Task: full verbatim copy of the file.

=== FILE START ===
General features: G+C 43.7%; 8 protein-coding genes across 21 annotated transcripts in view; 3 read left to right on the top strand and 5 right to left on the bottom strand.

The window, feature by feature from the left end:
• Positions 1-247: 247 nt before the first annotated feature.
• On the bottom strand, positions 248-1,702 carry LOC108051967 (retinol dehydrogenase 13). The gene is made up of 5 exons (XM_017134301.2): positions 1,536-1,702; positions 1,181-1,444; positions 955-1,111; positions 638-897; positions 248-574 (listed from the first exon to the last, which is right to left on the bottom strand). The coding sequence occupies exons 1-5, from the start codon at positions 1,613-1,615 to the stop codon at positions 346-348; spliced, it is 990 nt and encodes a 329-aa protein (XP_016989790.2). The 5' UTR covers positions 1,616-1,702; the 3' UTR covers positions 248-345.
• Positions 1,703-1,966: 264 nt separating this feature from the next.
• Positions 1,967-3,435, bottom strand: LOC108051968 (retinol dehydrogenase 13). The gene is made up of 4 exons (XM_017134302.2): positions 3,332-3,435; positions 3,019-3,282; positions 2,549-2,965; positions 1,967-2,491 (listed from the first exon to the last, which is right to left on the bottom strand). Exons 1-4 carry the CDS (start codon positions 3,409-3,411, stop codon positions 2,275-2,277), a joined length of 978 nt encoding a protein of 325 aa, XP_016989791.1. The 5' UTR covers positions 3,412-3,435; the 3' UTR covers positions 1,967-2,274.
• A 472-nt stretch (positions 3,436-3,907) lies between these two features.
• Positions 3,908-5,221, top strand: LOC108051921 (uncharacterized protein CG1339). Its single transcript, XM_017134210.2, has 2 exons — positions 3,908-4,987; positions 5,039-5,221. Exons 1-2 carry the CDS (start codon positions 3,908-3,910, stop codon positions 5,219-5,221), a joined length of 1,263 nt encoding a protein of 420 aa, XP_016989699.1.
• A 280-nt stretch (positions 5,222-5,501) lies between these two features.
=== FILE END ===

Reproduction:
General features: G+C 43.7%; 8 protein-coding genes across 21 annotated transcripts in view; 3 read left to right on the top strand and 5 right to left on the bottom strand.

The window, feature by feature from the left end:
• Positions 1-247: 247 nt before the first annotated feature.
• On the bottom strand, positions 248-1,702 carry LOC108051967 (retinol dehydrogenase 13). The gene is made up of 5 exons (XM_017134301.2): positions 1,536-1,702; positions 1,181-1,444; positions 955-1,111; positions 638-897; positions 248-574 (listed from the first exon to the last, which is right to left on the bottom strand). The coding sequence occupies exons 1-5, from the start codon at positions 1,613-1,615 to the stop codon at positions 346-348; spliced, it is 990 nt and encodes a 329-aa protein (XP_016989790.2). The 5' UTR covers positions 1,616-1,702; the 3' UTR covers positions 248-345.
• Positions 1,703-1,966: 264 nt separating this feature from the next.
• Positions 1,967-3,435, bottom strand: LOC108051968 (retinol dehydrogenase 13). The gene is made up of 4 exons (XM_017134302.2): positions 3,332-3,435; positions 3,019-3,282; positions 2,549-2,965; positions 1,967-2,491 (listed from the first exon to the last, which is right to left on the bottom strand). Exons 1-4 carry the CDS (start codon positions 3,409-3,411, stop codon positions 2,275-2,277), a joined length of 978 nt encoding a protein of 325 aa, XP_016989791.1. The 5' UTR covers positions 3,412-3,435; the 3' UTR covers positions 1,967-2,274.
• A 472-nt stretch (positions 3,436-3,907) lies between these two features.
• Positions 3,908-5,221, top strand: LOC108051921 (uncharacterized protein CG1339). Its single transcript, XM_017134210.2, has 2 exons — positions 3,908-4,987; positions 5,039-5,221. Exons 1-2 carry the CDS (start codon positions 3,908-3,910, stop codon positions 5,219-5,221), a joined length of 1,263 nt encoding a protein of 420 aa, XP_016989699.1.
• A 280-nt stretch (positions 5,222-5,501) lies between these two features.